THE FAR NORTH || THE NORTHERN COAST ||
CUC PHUONG NATIONAL PARK
In 1962 Vietnam’s first national park was established around a narrow valley between forested limestone hills on the borders of Ninh Binh, Thanh Hoa and Hoa Binh provinces, containing over two hundred square kilometres of tropical evergreen rainforest. Cuc Phuong is well set up for tourism and sees a steady stream of visitors, attracted principally by the excellent primate rescue centre, but also by the easy access to impressively ancient trees. With more time, you can walk into the park interior, overnight in a Muong village and experience the multi-layered forest. The most enjoyable time for walking in these hills is October to January, when mosquitoes and leeches take a break and temperatures are relatively cool – but this is also peak season. Flowers are at their best February and March, while April and May are the months when lepidopterists can enjoy the “butterfly festival” as thousands of butterflies colour the forest.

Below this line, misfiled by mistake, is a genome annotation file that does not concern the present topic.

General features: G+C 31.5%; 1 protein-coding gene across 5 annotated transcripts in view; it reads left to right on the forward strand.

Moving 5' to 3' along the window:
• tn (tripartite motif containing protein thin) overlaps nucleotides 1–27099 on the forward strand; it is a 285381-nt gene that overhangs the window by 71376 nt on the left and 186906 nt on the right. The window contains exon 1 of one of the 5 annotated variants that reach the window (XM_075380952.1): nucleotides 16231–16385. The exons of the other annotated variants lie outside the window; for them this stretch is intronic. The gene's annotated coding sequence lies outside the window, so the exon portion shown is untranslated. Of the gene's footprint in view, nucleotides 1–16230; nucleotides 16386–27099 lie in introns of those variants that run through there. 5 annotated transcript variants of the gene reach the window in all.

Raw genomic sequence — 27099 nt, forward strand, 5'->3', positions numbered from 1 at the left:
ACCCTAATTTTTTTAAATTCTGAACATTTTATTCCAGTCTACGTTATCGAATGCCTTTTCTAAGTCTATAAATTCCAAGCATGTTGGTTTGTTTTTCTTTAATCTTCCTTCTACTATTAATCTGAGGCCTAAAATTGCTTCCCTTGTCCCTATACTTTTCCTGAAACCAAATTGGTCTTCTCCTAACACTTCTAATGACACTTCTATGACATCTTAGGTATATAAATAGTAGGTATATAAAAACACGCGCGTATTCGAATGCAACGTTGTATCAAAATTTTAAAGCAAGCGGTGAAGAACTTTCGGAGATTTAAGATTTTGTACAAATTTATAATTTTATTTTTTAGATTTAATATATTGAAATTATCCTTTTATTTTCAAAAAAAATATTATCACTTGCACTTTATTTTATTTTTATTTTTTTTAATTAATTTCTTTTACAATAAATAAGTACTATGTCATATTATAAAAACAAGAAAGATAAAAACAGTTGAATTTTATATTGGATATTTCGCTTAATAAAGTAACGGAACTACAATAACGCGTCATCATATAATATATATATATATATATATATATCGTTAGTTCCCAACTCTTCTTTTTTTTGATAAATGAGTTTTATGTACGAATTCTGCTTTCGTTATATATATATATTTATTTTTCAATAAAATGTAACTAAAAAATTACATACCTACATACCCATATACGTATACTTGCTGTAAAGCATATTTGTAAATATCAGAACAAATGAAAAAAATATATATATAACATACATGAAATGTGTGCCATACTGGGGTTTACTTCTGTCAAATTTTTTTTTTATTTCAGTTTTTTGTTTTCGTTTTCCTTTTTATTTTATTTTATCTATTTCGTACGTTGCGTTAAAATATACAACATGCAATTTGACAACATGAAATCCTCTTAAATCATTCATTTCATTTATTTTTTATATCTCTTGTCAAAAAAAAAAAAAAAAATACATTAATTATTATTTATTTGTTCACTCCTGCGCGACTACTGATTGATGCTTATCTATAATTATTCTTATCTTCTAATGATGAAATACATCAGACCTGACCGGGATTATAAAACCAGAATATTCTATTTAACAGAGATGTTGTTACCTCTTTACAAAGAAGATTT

Cuc Phuong’s flora and fauna
Even now the park has not been fully surveyed but is estimated to contain approximately three hundred bird species and ninety mammal species, some of which were first discovered in Cuc Phuong, such as red-bellied squirrels and a fish that lives in underground rivers. Several species of bat and monkey, including the critically endangered Delacour’s langur, inhabit the park, while bears and leopards roam its upper reaches. Hunting has taken its toll, though, and you’re really only likely to see butterflies, birds and perhaps a civet cat or a tree squirrel, rather than the more exotic fauna. What you can’t miss, though, is the luxuriant vegetation including 1000-year-old trees (living fossils up to 70m high), tree ferns and kilometre-long corkscrewing lianas, as well as a treasure-trove of medicinal plants.
Walking in Cuc Phuong
Of several walks in the park, one of the most popular starts at Car Park A, 18km from the park gate. For a steamy 7km (roughly 2hr), a well-trodden path winds through typical rainforest to reach the magnificent cho xanh tree, a 45m-high, 1000-year-old specimen of Terminalia myriocarpa – its dignity only slightly marred by a viewing platform. Dropping back down to the flat, take a left turn at the unmarked T-junction to bring you back to the road higher up at Car Park B. This second car park is also the start of the “Adventurous Trail”, an 18-km hike through the park to Muong villages, noted for their gigantic wooden waterwheels, for which you’ll need a guide and a night’s accommodation.